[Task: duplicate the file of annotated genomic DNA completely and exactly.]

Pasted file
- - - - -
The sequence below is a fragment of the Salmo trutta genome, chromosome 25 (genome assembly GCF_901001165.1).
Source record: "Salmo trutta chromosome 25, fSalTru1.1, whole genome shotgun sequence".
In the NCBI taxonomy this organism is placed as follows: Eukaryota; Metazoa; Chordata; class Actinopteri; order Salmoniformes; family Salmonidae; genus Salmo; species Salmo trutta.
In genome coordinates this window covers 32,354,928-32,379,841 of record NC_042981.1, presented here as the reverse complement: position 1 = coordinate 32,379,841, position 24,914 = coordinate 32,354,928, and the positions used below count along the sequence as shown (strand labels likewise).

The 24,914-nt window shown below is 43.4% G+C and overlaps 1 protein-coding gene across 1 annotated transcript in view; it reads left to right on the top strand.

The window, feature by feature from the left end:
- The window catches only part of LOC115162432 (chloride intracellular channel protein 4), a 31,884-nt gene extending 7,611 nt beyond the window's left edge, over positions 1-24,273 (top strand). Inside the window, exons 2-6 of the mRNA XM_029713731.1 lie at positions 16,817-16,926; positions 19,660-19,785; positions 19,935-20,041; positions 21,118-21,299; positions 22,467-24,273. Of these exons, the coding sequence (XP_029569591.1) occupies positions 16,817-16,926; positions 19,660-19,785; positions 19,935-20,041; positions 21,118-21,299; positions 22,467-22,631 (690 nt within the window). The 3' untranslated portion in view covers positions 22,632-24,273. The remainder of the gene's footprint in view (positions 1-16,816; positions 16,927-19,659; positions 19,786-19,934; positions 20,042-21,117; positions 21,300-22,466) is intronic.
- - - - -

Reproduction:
The sequence below is a fragment of the Salmo trutta genome, chromosome 25 (genome assembly GCF_901001165.1).
Source record: "Salmo trutta chromosome 25, fSalTru1.1, whole genome shotgun sequence".
In the NCBI taxonomy this organism is placed as follows: Eukaryota; Metazoa; Chordata; class Actinopteri; order Salmoniformes; family Salmonidae; genus Salmo; species Salmo trutta.
In genome coordinates this window covers 32,354,928-32,379,841 of record NC_042981.1, presented here as the reverse complement: position 1 = coordinate 32,379,841, position 24,914 = coordinate 32,354,928, and the positions used below count along the sequence as shown (strand labels likewise).

The 24,914-nt window shown below is 43.4% G+C and overlaps 1 protein-coding gene across 1 annotated transcript in view; it reads left to right on the top strand.

The window, feature by feature from the left end:
- The window catches only part of LOC115162432 (chloride intracellular channel protein 4), a 31,884-nt gene extending 7,611 nt beyond the window's left edge, over positions 1-24,273 (top strand). Inside the window, exons 2-6 of the mRNA XM_029713731.1 lie at positions 16,817-16,926; positions 19,660-19,785; positions 19,935-20,041; positions 21,118-21,299; positions 22,467-24,273. Of these exons, the coding sequence (XP_029569591.1) occupies positions 16,817-16,926; positions 19,660-19,785; positions 19,935-20,041; positions 21,118-21,299; positions 22,467-22,631 (690 nt within the window). The 3' untranslated portion in view covers positions 22,632-24,273. The remainder of the gene's footprint in view (positions 1-16,816; positions 16,927-19,659; positions 19,786-19,934; positions 20,042-21,117; positions 21,300-22,466) is intronic.